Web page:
Everything You Want to Know About Credit Cards

But Were Afraid to Ask

Have you ever wondered what all those features on credit or debit cards are? Despite us rarely leaving home with out them, their ubiquitous global presence and trillions of dollars flowing through their veins, we understand little about those features, including identification numbers, swipe strips and micro processing chips. Seeing as money no longer “makes the world go around,” but rather cards, here are some details on that thin sheet of plastic and its origins.

Starting in the 19th century, folks exchanged goods through credit by using credit coins and charge plates as currency. The use of credit cards originated in America during the 1920s, when firms such as hotels and oil companies began issuing them to their customers. Similar to many other aspects of retailing, their use increased significantly after the 1930s depression and World War II. The first bank card, named Charg-It, began in 1946 in Brooklyn, New York. In 1950 Diners Club introduced the first universal credit card that could be used at a variety of retailers. The American Express credit card began in 1958 and in the following year was the first company to offer cardholders the option of maintaining a revolving balance. Amex cardholders were no longer required to pay off their full bills at the end of each cycle. And it was in 1959 that Amex introduced the first card made of plastic, where previously they were made of cardboard or celluloid. During this period the bank credit-card system began. This system paid the merchants quickly (something they love) by the bank crediting their accounts. The first national bank plan was called BankAmericard, which started on a statewide basis in California in 1959 by Bank of America. The system was licensed in other states starting in 1966 and was renamed Visa in 1976.

The identification numbers on credit and debit cards provide details about the cards. If the first number is three, it is a travel or entertainment card, such as American Express or Diners Club. Amex begins with 37. Carte Blanche and Diners Club start with 38. If it s four, it is Visa. Five is MasterCard and six is Discover Card.

For Amex, digits three and four indicate the type of card and the currency used. Digits five through 11 are the account number. Twelve, 13, and 14 are the card number within the account. And number 15 is a check digit, which verifies the series of numbers is legitimate.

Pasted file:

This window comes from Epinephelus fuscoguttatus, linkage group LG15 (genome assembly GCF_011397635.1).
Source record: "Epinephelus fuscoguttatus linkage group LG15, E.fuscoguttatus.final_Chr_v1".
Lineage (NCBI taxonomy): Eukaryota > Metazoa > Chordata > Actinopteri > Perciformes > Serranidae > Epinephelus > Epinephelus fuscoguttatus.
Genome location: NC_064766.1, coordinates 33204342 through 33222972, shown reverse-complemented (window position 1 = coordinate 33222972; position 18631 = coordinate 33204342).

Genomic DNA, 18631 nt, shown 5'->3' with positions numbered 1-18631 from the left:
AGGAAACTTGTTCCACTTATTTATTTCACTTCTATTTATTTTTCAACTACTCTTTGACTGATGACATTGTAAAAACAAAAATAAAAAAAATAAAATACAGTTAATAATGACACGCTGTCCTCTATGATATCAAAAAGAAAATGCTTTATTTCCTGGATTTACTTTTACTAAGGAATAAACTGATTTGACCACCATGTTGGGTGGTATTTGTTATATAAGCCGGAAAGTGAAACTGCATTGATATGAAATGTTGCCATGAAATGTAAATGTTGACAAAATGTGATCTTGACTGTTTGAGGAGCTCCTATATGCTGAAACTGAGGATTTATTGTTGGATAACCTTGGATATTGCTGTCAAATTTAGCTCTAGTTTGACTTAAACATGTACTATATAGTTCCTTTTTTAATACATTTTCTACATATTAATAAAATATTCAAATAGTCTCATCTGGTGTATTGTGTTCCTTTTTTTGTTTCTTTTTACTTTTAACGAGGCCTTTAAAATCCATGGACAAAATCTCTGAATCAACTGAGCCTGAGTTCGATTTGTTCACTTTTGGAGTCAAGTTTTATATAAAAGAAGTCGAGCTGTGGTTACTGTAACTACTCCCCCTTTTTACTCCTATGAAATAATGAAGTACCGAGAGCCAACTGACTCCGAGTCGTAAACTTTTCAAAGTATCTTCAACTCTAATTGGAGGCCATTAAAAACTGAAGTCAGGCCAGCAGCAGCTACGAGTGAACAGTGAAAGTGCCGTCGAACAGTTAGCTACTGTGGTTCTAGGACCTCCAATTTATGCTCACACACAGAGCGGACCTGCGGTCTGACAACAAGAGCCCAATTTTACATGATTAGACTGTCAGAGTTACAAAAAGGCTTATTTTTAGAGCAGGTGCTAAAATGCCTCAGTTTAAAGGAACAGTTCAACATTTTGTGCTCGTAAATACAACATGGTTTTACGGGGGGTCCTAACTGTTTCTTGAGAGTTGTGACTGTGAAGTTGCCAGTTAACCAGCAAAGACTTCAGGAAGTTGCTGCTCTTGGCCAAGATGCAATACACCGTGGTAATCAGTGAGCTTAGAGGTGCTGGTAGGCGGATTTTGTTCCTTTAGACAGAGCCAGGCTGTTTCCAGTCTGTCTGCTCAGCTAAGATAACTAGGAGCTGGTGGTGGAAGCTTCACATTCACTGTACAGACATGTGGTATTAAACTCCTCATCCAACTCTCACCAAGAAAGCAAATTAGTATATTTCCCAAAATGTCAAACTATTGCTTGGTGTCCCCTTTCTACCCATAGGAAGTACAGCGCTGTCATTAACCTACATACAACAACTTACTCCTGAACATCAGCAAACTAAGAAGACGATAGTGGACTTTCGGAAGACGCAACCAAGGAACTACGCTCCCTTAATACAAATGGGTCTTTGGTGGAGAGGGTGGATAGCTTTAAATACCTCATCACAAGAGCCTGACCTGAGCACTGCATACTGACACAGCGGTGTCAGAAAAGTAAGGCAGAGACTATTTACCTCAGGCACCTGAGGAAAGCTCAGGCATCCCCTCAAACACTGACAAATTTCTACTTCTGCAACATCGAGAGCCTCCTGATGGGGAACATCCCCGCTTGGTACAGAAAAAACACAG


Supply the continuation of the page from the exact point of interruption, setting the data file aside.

For Visa, digits two through six are the bank number. Seven through 12, or seven though 15, are the account number. And digits 13 or 16 is a check digit.

With MasterCard, digits two and three, two through four, two through five, or two through six are the bank number. The digits after the bank number and up through digit 15 are the account number. Number 16 is a check digit.

The swipe stripe is a magnetic stripe and is often called a magstripe. The magstripe is a film comprised of iron-based magnetic particles, which is very similar to a cassette tape. The magstripe can be “written” because the bar magnets can be magnetized in either a north or south pole direction. A magstripe reader understands the three tracks on the magstripe, which contains the encoded data. If the magnetic magstripe is exposed to another magnet, such as on a refrigerator, the card’s information can be erased.

So-called “smart” cards are just beginning to be used in America, having started in France in 1984. They engage in an innovative application that involves all aspects of cryptology (secret codes). Smart cards have microprocessors built into them. These chips encrypt your personal information and make it more difficult for counterfeiters to reproduce. The user must corroborate his identity to the card each time a transaction is made, in a similar way that a PIN is used with an ATM. The enhanced memory and processing capacity of smart cards allow the cardholder to make purchases from their credit, debit or from a stored account that is re-loadable.

Posted on 5th February 2013 by Joel Francois in Credit Cards
Comments are closed.